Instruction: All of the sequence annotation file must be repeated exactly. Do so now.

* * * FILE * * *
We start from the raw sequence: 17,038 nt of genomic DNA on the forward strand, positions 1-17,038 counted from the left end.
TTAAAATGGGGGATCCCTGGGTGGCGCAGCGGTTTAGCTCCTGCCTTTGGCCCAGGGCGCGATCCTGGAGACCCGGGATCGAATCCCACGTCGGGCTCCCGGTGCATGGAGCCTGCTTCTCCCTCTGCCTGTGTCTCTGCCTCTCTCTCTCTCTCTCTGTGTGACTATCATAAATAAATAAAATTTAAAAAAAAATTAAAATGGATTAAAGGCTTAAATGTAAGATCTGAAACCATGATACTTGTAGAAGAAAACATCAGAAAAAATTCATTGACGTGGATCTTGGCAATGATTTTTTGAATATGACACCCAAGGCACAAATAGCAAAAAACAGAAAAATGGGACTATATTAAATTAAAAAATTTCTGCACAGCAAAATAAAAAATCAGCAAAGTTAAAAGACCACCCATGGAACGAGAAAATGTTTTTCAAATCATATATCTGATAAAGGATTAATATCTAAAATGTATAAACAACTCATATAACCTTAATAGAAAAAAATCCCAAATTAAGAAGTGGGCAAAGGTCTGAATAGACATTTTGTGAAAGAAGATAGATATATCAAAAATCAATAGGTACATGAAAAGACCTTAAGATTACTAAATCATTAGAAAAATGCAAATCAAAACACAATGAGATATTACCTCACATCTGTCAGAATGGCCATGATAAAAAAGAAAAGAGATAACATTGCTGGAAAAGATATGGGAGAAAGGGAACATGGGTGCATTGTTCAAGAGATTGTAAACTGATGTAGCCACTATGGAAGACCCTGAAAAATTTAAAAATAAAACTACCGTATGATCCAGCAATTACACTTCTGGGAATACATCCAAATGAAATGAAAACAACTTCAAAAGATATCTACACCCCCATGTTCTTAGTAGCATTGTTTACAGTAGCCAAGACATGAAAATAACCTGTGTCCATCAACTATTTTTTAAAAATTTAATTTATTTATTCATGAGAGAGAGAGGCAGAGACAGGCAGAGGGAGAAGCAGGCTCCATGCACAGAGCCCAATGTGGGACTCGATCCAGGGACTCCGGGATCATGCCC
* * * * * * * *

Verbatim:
We start from the raw sequence: 17,038 nt of genomic DNA on the forward strand, positions 1-17,038 counted from the left end.
TTAAAATGGGGGATCCCTGGGTGGCGCAGCGGTTTAGCTCCTGCCTTTGGCCCAGGGCGCGATCCTGGAGACCCGGGATCGAATCCCACGTCGGGCTCCCGGTGCATGGAGCCTGCTTCTCCCTCTGCCTGTGTCTCTGCCTCTCTCTCTCTCTCTCTGTGTGACTATCATAAATAAATAAAATTTAAAAAAAAATTAAAATGGATTAAAGGCTTAAATGTAAGATCTGAAACCATGATACTTGTAGAAGAAAACATCAGAAAAAATTCATTGACGTGGATCTTGGCAATGATTTTTTGAATATGACACCCAAGGCACAAATAGCAAAAAACAGAAAAATGGGACTATATTAAATTAAAAAATTTCTGCACAGCAAAATAAAAAATCAGCAAAGTTAAAAGACCACCCATGGAACGAGAAAATGTTTTTCAAATCATATATCTGATAAAGGATTAATATCTAAAATGTATAAACAACTCATATAACCTTAATAGAAAAAAATCCCAAATTAAGAAGTGGGCAAAGGTCTGAATAGACATTTTGTGAAAGAAGATAGATATATCAAAAATCAATAGGTACATGAAAAGACCTTAAGATTACTAAATCATTAGAAAAATGCAAATCAAAACACAATGAGATATTACCTCACATCTGTCAGAATGGCCATGATAAAAAAGAAAAGAGATAACATTGCTGGAAAAGATATGGGAGAAAGGGAACATGGGTGCATTGTTCAAGAGATTGTAAACTGATGTAGCCACTATGGAAGACCCTGAAAAATTTAAAAATAAAACTACCGTATGATCCAGCAATTACACTTCTGGGAATACATCCAAATGAAATGAAAACAACTTCAAAAGATATCTACACCCCCATGTTCTTAGTAGCATTGTTTACAGTAGCCAAGACATGAAAATAACCTGTGTCCATCAACTATTTTTTAAAAATTTAATTTATTTATTCATGAGAGAGAGAGGCAGAGACAGGCAGAGGGAGAAGCAGGCTCCATGCACAGAGCCCAATGTGGGACTCGATCCAGGGACTCCGGGATCATGCCC